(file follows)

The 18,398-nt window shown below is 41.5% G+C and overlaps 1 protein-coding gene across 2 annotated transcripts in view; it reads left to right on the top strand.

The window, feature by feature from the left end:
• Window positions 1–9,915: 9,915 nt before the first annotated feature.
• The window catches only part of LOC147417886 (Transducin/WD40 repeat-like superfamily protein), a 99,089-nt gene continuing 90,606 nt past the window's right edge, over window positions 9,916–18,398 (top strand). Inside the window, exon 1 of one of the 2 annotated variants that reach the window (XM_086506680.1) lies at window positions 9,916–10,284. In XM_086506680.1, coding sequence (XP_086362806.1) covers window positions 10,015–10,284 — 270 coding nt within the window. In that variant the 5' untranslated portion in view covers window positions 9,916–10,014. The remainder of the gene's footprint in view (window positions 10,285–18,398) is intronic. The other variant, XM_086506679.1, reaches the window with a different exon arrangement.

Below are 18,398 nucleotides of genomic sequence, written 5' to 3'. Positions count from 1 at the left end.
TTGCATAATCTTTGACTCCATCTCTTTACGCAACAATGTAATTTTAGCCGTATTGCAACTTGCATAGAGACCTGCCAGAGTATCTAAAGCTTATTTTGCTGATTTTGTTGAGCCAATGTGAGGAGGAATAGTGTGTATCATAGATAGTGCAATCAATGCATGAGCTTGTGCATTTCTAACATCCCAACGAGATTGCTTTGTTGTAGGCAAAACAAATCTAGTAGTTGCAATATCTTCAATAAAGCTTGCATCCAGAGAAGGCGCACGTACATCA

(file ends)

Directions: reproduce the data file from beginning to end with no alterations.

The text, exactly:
The 18,398-nt window shown below is 41.5% G+C and overlaps 1 protein-coding gene across 2 annotated transcripts in view; it reads left to right on the top strand.

The window, feature by feature from the left end:
• Window positions 1–9,915: 9,915 nt before the first annotated feature.
• The window catches only part of LOC147417886 (Transducin/WD40 repeat-like superfamily protein), a 99,089-nt gene continuing 90,606 nt past the window's right edge, over window positions 9,916–18,398 (top strand). Inside the window, exon 1 of one of the 2 annotated variants that reach the window (XM_086506680.1) lies at window positions 9,916–10,284. In XM_086506680.1, coding sequence (XP_086362806.1) covers window positions 10,015–10,284 — 270 coding nt within the window. In that variant the 5' untranslated portion in view covers window positions 9,916–10,014. The remainder of the gene's footprint in view (window positions 10,285–18,398) is intronic. The other variant, XM_086506679.1, reaches the window with a different exon arrangement.

Below are 18,398 nucleotides of genomic sequence, written 5' to 3'. Positions count from 1 at the left end.
TTGCATAATCTTTGACTCCATCTCTTTACGCAACAATGTAATTTTAGCCGTATTGCAACTTGCATAGAGACCTGCCAGAGTATCTAAAGCTTATTTTGCTGATTTTGTTGAGCCAATGTGAGGAGGAATAGTGTGTATCATAGATAGTGCAATCAATGCATGAGCTTGTGCATTTCTAACATCCCAACGAGATTGCTTTGTTGTAGGCAAAACAAATCTAGTAGTTGCAATATCTTCAATAAAGCTTGCATCCAGAGAAGGCGCACGTACATCA